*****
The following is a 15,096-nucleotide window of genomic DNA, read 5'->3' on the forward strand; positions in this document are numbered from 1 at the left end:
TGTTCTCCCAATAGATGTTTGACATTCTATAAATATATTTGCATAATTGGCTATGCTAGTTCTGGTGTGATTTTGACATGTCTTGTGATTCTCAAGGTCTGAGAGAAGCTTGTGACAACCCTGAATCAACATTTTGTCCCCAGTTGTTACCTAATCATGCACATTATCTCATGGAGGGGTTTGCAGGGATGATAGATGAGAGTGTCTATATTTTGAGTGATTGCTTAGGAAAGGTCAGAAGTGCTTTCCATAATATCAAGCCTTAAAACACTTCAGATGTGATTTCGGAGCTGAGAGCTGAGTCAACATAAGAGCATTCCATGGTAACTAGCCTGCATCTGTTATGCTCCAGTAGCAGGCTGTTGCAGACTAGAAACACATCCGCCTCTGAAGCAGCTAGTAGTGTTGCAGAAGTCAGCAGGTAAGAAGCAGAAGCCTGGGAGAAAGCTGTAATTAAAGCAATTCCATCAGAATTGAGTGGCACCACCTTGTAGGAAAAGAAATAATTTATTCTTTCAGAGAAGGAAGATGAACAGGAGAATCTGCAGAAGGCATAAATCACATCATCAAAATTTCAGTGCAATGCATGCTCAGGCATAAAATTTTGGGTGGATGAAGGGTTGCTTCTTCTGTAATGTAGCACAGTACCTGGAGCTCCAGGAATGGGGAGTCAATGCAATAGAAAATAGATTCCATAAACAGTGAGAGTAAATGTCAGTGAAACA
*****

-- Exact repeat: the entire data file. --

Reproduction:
The following is a 15,096-nucleotide window of genomic DNA, read 5'->3' on the forward strand; positions in this document are numbered from 1 at the left end:
TGTTCTCCCAATAGATGTTTGACATTCTATAAATATATTTGCATAATTGGCTATGCTAGTTCTGGTGTGATTTTGACATGTCTTGTGATTCTCAAGGTCTGAGAGAAGCTTGTGACAACCCTGAATCAACATTTTGTCCCCAGTTGTTACCTAATCATGCACATTATCTCATGGAGGGGTTTGCAGGGATGATAGATGAGAGTGTCTATATTTTGAGTGATTGCTTAGGAAAGGTCAGAAGTGCTTTCCATAATATCAAGCCTTAAAACACTTCAGATGTGATTTCGGAGCTGAGAGCTGAGTCAACATAAGAGCATTCCATGGTAACTAGCCTGCATCTGTTATGCTCCAGTAGCAGGCTGTTGCAGACTAGAAACACATCCGCCTCTGAAGCAGCTAGTAGTGTTGCAGAAGTCAGCAGGTAAGAAGCAGAAGCCTGGGAGAAAGCTGTAATTAAAGCAATTCCATCAGAATTGAGTGGCACCACCTTGTAGGAAAAGAAATAATTTATTCTTTCAGAGAAGGAAGATGAACAGGAGAATCTGCAGAAGGCATAAATCACATCATCAAAATTTCAGTGCAATGCATGCTCAGGCATAAAATTTTGGGTGGATGAAGGGTTGCTTCTTCTGTAATGTAGCACAGTACCTGGAGCTCCAGGAATGGGGAGTCAATGCAATAGAAAATAGATTCCATAAACAGTGAGAGTAAATGTCAGTGAAACA